A Letter to My Journal

papersDear Bubba,

This name I give to you, like a father gives to his son, is one of raw and sincere simplicity. It has a country connotation, one that I respect. The truth is best stated simply, the way farmers and cowboys talk to each other. Complexity muddies the water. This daily journal will be unadorned and unaffected. These blank pages invite the accuracy of vision, as the topics appear in front of me.

I write for only you and me.

This New Year’s resolution for 2015 promises to be creative.

When this concept first shook me awake, I loathed the idea. Writing something every day sounded a lot like work, unpleasant work. You were a thorn in my side and a pain in my neck. When I decided you wanted to grow to be 365 pages or more in one year, I cringed. At first, you scared the heck out of me. How was I ever going to feed you enough ideas so you would gain that much weight in twelve months? At the beginning, just completing a four page essay exhausted me. I didn’t like you one single bit. For a while, I ignored you, hoping you would go away, but the more I neglected you, the more demanding you became. You began to roar for food like a starving lion. Still, I refused to feed you.

After a while, I realized that if you weren’t fed, you wouldn’t grow. I looked at you, as you lay there on the shelf, a skinny spectacle. You were so thin that your three binding rings showed through like skinny ribs with a few paltry scraps of flesh attached. Four weeks later, you were a little better, and some color returned to your face, but you were anemic. In four more weeks, you were a little bigger, and I knew I could neglect you no longer. You didn’t go away as I hoped. In front of me, you loomed like a sickly, pale apparition too tough to die. We had a pact, and I must carry out my end of the bargain.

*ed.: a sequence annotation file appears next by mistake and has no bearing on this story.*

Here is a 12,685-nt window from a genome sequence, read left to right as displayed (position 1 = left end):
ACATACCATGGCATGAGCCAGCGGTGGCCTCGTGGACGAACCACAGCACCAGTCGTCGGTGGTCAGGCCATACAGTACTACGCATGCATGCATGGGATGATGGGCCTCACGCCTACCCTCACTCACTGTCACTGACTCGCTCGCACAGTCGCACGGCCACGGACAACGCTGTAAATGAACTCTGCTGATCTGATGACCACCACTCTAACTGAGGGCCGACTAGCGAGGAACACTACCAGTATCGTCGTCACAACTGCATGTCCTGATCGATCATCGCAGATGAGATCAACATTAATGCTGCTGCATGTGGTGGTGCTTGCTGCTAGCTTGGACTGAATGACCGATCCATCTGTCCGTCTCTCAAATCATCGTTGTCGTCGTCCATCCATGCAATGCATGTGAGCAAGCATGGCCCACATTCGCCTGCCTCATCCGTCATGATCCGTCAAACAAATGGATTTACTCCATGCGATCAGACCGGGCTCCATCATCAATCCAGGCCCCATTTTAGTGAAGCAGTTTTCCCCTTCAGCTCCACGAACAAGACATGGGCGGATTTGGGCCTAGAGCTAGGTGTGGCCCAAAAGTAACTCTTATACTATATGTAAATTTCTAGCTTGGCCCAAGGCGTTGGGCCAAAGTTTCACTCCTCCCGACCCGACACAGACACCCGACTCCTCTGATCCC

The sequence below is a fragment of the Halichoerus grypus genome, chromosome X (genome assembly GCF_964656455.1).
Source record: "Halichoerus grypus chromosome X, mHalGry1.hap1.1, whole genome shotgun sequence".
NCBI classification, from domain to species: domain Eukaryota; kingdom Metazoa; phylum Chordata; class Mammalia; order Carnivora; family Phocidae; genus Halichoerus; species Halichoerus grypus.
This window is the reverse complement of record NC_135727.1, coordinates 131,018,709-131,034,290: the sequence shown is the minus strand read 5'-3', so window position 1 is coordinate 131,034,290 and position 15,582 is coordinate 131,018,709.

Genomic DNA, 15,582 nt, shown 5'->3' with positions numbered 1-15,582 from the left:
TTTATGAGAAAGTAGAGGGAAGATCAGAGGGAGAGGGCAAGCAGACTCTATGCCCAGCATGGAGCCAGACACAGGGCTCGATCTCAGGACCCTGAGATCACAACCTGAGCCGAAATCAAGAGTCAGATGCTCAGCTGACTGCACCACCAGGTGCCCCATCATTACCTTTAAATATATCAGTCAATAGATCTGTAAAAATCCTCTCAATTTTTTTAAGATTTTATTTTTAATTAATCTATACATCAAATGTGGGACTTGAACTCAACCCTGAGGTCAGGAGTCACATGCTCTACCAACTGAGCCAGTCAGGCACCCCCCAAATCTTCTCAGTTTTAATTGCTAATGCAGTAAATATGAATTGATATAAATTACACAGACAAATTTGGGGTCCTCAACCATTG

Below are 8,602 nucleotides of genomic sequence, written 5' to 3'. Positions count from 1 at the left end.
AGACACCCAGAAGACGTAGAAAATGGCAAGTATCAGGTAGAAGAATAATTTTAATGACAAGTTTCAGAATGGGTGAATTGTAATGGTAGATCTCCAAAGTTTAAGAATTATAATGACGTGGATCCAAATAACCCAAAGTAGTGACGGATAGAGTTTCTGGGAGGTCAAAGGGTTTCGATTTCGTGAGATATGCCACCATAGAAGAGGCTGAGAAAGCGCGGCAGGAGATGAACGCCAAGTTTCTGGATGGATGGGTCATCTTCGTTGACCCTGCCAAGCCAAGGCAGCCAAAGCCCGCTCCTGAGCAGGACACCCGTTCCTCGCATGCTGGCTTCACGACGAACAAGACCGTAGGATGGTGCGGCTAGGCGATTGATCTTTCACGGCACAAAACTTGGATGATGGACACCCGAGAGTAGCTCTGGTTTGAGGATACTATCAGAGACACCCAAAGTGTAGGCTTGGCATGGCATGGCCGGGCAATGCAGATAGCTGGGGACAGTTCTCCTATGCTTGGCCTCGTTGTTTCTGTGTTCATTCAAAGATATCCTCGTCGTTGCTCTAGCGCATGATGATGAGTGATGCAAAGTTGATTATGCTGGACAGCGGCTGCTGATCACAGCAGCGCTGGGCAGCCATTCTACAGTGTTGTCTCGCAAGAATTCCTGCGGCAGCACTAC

I started feeding you a couple of pages a day and soon realized that this wasn’t going to be enough to guarantee your health, so I increased your rations to five pages a day. I started to feel more like a concerned parent. You weren’t getting a prime rib dinner at each meal, but at least you were not starving anymore.

Secretly, there is something I must tell you.

I’m growing fond of you. I’ve taken a liking to you, I guess. Perhaps, this change in my attitude toward writing has come a little late in my life, but I don’t mind. You allowed me to discover things about myself that I never knew, and you opened a door to let in needed fresh air.

Mondays with martinWhen this acquaintance began, you always taught me more about myself. You are a window through which I look when I want to glimpse what is inside me. You are a place where I can be alone. When I am hurting, I can cry with you. When I have a problem, you are the friend I confide in and share how I feel. I only wish that I met you when I was younger. Oh, the memories, the emotions, the pains, and the dreams – there are so many things to say. There is no sense in worrying about the past. All I can do is start with today and make each one better than the last. You certainly made a lousy first impression, but I don’t know what I would do without you now.

 – David Martin

What do you want to tell Your writing pages?

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